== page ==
To help out people who don’t like scary solutions like communicating with your coworkers, most centralized version control software lets you place a lock on a file. Because none of the major distributed software has this lock feature yet, people claim it’s because it’s fundamentally impossible with DVCS.

While it’s true locking requires communication with a central lock authority, there’s no need for that to be in the same place as everything else, nor is there a need to be in constant contact with that central authority. If people spent as much time implementing the feature as they do whining about the lack of it, every DVCS implementation would have had locking years ago.

As I mentioned, there is one good reason why you might not want to adopt DVCS for your binary files. Binary diffs tend to be larger than text diffs, and with DVCS all the history gets stored on every developer’s computer. However, you shouldn’t assume that every change will increase your repository size by 100% of the binary file size. In my test for the Bob scenario, it only increased about 36% for Bazaar. You also shouldn’t assume that all that history is being copied every time you make a new branch. All the major software lets you share the diffs between local branches, and although the initial checkout may take a while, after that only the changes are communicated.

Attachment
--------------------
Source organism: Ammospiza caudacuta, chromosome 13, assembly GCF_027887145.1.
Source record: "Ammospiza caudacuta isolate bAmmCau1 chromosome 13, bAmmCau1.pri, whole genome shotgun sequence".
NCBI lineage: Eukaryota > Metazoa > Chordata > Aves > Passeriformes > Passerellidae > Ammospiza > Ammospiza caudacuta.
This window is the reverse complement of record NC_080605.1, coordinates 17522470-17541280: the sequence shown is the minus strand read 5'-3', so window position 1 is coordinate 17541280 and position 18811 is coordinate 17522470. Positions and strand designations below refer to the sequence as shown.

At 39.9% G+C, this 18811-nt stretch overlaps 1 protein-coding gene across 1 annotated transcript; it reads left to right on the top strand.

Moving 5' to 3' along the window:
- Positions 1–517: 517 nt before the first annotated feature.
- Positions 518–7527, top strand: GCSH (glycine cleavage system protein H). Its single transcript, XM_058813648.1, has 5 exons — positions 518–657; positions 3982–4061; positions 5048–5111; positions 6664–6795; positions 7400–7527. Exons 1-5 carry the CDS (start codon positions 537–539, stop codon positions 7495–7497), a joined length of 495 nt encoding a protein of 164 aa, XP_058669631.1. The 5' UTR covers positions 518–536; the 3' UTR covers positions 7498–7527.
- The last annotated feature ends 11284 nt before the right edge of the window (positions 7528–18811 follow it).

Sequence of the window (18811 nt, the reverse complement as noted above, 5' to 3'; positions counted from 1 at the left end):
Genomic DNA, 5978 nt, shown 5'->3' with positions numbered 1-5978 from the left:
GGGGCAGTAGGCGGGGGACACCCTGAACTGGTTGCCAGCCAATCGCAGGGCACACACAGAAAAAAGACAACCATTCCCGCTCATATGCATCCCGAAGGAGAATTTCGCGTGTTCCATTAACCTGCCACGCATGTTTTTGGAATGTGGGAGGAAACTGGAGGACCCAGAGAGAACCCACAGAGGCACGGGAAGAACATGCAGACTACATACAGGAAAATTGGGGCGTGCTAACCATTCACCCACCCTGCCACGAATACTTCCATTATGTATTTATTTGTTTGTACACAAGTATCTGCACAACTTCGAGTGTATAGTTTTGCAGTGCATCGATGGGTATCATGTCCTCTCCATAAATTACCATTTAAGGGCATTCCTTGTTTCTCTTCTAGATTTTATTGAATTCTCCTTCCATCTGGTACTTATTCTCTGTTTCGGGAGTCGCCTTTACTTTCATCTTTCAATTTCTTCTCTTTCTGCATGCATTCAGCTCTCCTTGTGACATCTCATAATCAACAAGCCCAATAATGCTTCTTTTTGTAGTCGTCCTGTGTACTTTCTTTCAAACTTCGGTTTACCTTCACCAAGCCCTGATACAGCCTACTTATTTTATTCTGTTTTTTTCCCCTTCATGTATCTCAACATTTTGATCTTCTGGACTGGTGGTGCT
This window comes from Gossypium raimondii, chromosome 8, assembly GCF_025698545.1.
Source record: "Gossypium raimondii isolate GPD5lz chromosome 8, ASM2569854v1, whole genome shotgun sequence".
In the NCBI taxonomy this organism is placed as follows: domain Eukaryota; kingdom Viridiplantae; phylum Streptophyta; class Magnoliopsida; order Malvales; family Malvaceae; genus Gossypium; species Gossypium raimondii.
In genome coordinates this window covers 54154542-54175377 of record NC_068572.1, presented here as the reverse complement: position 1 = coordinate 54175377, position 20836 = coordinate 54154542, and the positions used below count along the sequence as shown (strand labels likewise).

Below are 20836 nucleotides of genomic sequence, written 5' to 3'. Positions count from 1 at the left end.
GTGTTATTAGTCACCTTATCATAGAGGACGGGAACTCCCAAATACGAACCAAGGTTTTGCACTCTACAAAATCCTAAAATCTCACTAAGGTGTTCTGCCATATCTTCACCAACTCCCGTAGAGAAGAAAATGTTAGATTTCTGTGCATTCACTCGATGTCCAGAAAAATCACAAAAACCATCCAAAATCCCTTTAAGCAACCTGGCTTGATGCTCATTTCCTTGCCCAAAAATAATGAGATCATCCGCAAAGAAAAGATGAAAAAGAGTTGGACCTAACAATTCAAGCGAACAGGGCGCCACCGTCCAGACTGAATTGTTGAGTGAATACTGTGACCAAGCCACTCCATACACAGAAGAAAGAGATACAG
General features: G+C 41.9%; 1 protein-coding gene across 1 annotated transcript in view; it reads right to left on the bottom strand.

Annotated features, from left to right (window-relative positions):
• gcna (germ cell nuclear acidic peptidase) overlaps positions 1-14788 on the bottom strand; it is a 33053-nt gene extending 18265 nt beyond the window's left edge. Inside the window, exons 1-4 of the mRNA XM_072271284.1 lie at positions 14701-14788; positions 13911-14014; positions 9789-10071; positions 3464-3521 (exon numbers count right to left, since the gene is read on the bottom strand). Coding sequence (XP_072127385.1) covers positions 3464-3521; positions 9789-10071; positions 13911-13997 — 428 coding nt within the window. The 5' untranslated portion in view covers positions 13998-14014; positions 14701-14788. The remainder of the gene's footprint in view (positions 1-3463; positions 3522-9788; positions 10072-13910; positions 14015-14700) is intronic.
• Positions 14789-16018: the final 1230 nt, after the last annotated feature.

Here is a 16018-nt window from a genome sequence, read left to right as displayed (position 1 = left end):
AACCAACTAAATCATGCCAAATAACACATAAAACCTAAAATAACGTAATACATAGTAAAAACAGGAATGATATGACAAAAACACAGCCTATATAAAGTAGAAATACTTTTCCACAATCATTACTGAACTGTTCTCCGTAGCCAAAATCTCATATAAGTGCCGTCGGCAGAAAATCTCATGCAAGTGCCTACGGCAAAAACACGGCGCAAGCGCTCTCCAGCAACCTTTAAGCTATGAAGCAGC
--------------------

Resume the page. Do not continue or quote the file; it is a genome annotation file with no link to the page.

In conclusion, if you have been avoiding evaluating DVCS because of the binary myth, you might want to give it a second look and actually try it out on your own files. You may still find CVCS to be a better fit, but at least that decision will be based on evidence. On the other hand, I think you have a good chance of being pleasantly surprised.

About these ads
  1. Some call me Tim
    July 19, 2010 at 1:47 am

    I’ve spent a lot of time thinking about the problem you describe, and I came to the exact same conclusion, though with two big caveats.

    I agree that you need file locks to be safe editing binaries. I guess I was never confused about how to handle the histories, though it turns out that PERFORCE developers WERE confused about that exact point, and did auto-merging wrong on files that are set to have no history (and so they couldn’t do diffs with previous versions). They even told me that they couldn’t fix the bug, though I believe they eventually did, after I explained how. Sigh.